“As has already been suggested , the fundamental idea of atoms could be expected to arise in all civilisations indepently, since everywhere men were engaged in cutting up lengths of wood, and the question would inevitably arise as to what would happen if successive cuttings were to go on until the uncuttable was reached” (Joseph Needham)*
Archive for January, 2009
One apple and one apple makes two apples.
One apple and a half eaten one make 1.5 apples.
With only the help of a point (or a comma), mathematics has been able to accommodate half eaten apples and, after all, 1.5 is just as good a number as 1 or 2, is it not?
Mathematics at times feels like the world beyond a conjurer’s hat, from which the right abstraction will always pop up to match any problem we meet in reality.
So, for any occurrence we might face, we feel like asking: how do you say it in mathematics?
The conjurer will tell us, and everything will become clearer.
The man with the top hat may look mysterious, and look down to us as though he knew great secrets, but we know that he is only a conjurer, and not a real magician.
He is not making up the world behind the top hat: anyone with enough patience and skill could always understand how to reach into it. But why bother?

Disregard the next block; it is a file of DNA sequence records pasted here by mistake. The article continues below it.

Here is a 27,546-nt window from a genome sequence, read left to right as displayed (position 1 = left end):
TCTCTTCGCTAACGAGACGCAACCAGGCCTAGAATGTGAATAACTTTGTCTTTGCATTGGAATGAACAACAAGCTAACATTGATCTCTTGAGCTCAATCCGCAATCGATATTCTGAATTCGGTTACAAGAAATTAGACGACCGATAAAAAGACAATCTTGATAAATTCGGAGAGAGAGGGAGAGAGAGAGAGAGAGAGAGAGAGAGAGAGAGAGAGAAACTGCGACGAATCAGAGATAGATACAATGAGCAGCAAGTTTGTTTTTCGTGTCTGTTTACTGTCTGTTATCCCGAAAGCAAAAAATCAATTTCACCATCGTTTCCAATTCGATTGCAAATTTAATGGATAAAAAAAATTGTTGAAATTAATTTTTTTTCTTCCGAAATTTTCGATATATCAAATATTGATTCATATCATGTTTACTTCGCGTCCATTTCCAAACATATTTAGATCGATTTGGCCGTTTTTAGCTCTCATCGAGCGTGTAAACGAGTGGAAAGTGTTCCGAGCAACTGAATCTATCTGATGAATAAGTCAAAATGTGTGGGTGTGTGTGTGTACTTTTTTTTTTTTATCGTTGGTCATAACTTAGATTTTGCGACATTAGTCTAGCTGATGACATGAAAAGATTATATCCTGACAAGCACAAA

Still: what if there were no top hat and no conjurer, but only apples and people eating them?
Looking again at that 1.5, is it really as good a number as 1 or 2?
What if that point (or comma) were not the visible side of an abstraction, but just
some dirty trace left on mathematics by someone eating apples?
Indeed, what if the whole of mathematics were nothing but a heap of… well, maybe not just apple cores, but of very different traces left by people drawing, building and making business,
as well by flying arrows, light, electric currents or heat an cold?
Then, perhaps, the image of mathematics would not be a conjurer, but Dürer’s ‘Melancholia’
Forty thieves and one.
Her parenthetical twin.